I’m certainly not naive, don’t get me wrong – with regional theatre companies like Dallas Theatre Center, it can be impossible to light a show there if you’re not from New York, LA, or Chicago.  I guess it really comes down to who you know – which is a shame considering the talent in DFW.  From a budget standpoint, doesn’t it seem like hiring local talent might cut back on expenses that could otherwise be avoided?

So how can we change this and give local talent a chance to do what no one in Dallas seems to believe we can do?  I know that this problem isn’t a Dallas-only issue.  So how would you improve this in your community?

Thanks, UnFair Park!

What? Ohio Public Utilities Commission and FirstEnergy’s $10.80 Stupidity

What?

Have you ever had a volunteer come to your door with a free compact fluorescent lamp?  When my wife and I lived in Oklahoma City,  a community program volunteer brought a free compact fluorescent lamp to our house for us to have and use in order to save energy.  How nice, right?  We thought so.  A public utility, FirstEnergy in Ohio, set up a program (that was approved by the Ohio Public Utilities Commission, by the way) that distributes compact fluorescent lamps to customers in Ohio.

Cool program, right?  Free fluorescent lamps for all.  Except they’re not free – FirstEnergy will be charging their customers $10.80 each for the lamps, automatically, with no opt-out program.  Hold on a minute – for $10 I can go down to Target, Home Depot, or Lowes’ and buy a half-dozen compact fluorescent lamps.  What’s with this $10.80 per lamp crap?

Last year, the Ohio state government passed a bill saying that utilities had to cut their customers’ usage 22% by the year 2025.  Apparently this is how FirstEnergy is going about reducing energy usage – by charging customers way, way too much for something that people can buy on their own for 1/6 the price.

An article from John Funk at the Plain Dealer in Cleveland states:

FirstEnergy bought Chinese-made bulbs from three distributors including TCP Inc. of Aurora, because it couldn’t find any made in the United States. A California company will deliver 3 million of them door-to-door to Illuminating Co., Ohio Edison and Toledo Edison customers. The rest will be mailed.

Passing out the bulbs is not the way to persuade people to use them, Migden-Ostrander said. The company should have given its customers discount coupons and let them shop for the best deal, she said.

The company’s lawyers resisted that, arguing that FirstEnergy had to begin cutting back power deliveries right away to meet the terms of the new law.

Hmm.  You know what really sucks about this?  If you have seen the letter from FirstEnergy VP of Customer Service John Paganie, it seems like they’re giving these lamps away for free:

We are pleased to provide you with two energy-efficient CFLs. When you install these bulbs in place of two 100-watt incandescent bulbs in your home, you could save about $30 over the life of each bulb.  Here’s how:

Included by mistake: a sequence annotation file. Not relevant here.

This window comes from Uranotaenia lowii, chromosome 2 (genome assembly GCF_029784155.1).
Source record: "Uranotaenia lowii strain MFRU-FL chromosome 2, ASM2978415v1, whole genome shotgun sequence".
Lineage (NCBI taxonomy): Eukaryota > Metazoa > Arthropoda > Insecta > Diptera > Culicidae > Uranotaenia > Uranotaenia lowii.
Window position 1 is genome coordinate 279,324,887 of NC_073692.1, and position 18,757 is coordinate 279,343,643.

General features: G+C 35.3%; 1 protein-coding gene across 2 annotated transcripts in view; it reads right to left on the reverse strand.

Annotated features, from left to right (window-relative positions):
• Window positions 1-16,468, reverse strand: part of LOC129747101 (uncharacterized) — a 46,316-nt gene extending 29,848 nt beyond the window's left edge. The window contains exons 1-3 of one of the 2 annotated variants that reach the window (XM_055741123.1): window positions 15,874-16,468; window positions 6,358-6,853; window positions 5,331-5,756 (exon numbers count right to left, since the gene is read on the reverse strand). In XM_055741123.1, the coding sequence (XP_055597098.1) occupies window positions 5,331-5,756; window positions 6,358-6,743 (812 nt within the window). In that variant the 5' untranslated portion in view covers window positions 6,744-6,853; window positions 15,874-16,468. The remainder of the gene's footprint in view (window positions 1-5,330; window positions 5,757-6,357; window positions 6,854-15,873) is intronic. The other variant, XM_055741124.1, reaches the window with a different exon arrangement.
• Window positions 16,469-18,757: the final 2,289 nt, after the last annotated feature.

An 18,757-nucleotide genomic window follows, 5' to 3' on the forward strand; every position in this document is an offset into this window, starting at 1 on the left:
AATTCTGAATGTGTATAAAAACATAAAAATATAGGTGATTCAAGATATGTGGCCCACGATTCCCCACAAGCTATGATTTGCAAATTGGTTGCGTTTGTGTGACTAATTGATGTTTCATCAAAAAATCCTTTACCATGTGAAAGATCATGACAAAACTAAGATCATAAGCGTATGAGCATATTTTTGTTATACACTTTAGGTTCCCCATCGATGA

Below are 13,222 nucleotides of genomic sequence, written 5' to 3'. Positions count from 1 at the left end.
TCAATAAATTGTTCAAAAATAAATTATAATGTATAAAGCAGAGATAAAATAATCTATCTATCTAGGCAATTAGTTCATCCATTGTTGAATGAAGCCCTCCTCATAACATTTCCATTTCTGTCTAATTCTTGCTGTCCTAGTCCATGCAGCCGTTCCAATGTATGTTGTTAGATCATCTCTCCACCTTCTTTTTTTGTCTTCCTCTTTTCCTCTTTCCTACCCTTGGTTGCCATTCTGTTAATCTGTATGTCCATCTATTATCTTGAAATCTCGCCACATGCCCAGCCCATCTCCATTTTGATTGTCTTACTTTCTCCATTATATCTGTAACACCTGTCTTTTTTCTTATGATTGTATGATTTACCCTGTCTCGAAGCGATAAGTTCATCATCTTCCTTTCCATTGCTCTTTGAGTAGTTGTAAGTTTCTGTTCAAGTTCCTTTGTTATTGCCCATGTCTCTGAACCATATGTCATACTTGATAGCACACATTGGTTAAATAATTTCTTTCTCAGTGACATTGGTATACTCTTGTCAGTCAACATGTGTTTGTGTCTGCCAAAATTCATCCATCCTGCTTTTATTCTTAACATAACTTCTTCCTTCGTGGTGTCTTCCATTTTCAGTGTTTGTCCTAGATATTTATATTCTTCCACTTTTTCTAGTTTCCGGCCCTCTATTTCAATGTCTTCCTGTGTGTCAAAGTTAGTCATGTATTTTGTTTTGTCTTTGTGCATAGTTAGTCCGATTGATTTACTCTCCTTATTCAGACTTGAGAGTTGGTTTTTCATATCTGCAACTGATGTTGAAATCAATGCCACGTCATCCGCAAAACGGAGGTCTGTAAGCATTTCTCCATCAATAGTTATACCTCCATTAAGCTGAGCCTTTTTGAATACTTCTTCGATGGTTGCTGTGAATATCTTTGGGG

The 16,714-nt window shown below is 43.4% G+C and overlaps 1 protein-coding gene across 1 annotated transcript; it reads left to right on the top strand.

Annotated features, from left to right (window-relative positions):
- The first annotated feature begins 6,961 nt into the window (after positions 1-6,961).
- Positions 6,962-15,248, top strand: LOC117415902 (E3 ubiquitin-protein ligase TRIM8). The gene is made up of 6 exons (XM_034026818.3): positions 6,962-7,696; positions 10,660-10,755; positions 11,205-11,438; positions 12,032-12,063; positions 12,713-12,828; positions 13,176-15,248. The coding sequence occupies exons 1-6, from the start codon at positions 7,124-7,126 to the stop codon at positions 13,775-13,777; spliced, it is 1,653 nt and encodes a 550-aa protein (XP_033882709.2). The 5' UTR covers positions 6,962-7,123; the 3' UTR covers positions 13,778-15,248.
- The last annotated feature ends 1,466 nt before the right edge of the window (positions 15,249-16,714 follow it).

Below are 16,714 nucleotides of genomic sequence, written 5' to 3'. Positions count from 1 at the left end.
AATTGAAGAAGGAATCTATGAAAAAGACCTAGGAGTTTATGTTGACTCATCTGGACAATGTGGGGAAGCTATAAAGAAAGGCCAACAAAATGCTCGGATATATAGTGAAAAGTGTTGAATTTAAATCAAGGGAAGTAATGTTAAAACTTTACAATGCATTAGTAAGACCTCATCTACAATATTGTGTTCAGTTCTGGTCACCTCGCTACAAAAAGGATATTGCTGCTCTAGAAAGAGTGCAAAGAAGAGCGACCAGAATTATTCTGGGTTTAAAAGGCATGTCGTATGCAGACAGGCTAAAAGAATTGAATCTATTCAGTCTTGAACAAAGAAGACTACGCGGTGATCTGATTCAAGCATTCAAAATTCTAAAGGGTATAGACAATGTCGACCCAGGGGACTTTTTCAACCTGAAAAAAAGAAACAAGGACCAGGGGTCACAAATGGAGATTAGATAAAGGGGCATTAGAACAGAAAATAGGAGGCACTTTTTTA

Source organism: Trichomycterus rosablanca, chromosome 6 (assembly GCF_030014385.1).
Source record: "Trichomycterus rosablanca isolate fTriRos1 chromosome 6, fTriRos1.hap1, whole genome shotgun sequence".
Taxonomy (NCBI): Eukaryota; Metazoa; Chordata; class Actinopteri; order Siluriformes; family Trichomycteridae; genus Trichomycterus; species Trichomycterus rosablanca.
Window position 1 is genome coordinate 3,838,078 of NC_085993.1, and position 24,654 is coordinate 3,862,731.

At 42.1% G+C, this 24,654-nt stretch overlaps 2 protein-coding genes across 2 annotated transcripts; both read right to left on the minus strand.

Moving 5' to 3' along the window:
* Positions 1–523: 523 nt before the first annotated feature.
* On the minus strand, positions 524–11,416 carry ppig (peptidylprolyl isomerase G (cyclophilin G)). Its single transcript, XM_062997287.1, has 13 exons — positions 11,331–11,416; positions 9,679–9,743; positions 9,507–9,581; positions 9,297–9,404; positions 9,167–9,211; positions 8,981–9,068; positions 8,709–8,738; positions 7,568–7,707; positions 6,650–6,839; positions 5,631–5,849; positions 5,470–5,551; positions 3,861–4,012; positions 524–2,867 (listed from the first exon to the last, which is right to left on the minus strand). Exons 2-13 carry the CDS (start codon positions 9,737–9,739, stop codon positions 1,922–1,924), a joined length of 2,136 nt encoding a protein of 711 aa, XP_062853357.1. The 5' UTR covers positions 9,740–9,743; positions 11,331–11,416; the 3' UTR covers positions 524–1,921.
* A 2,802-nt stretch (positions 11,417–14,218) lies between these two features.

Traditional incandescent bulbs cost less to buy than CFLs, but they might only last 750 hours. Your new CFLs should last 10,000 hours, which is 10 times as long. This means you would need to buy more than 13 traditional bulbs to equal the lifespan of one CFL.

Also, your new CFLs will use 75 percent less electricity than a standard 100-watt incandescent bulb, and will produce the same amount of light. When you combine the longer life and decreased energy usage of the CFL, you can see significant, long-term savings for each bulb you replace.

FirstEnergy’s Ohio utility companies – The Illuminating Company, Ohio Edison and Toledo Edison – are providing these light bulbs to residential customers in Ohio.

We’re dedicated to helping our customers reduce the amount of electricity they use while increasing their energy efficiency. These CFLs are just one simple way you can improve energy efficiency in your home. We’ve also enclosed a booklet with more than 100 energy-saving tips.
For additional information, please visit firstenergycorp.com/energyefficiency.

Thanks, and enjoy your two compact fluorescent light bulbs!

Sincerely,
John Paganie
FirstEnergy Vice President of Energy Efficiency and Customer Service

What the hell.  Doesn’t this seem like a bit of a misleading statement?  I think it does, and apparently thousands of Ohioans also thought it did, because the Ohio Public Utilities Commission, who approved the program in the first place, has turned around and said that they have now asked FirstEnergy to postpone the start of the program until someone knows what on Earth it is going to cost, and what exactly is going on.  From the Consumerist website, a pro-consumer news site (I’m sure you know who they are), who posted the response from the PUCO on the FirstEnergy backlash: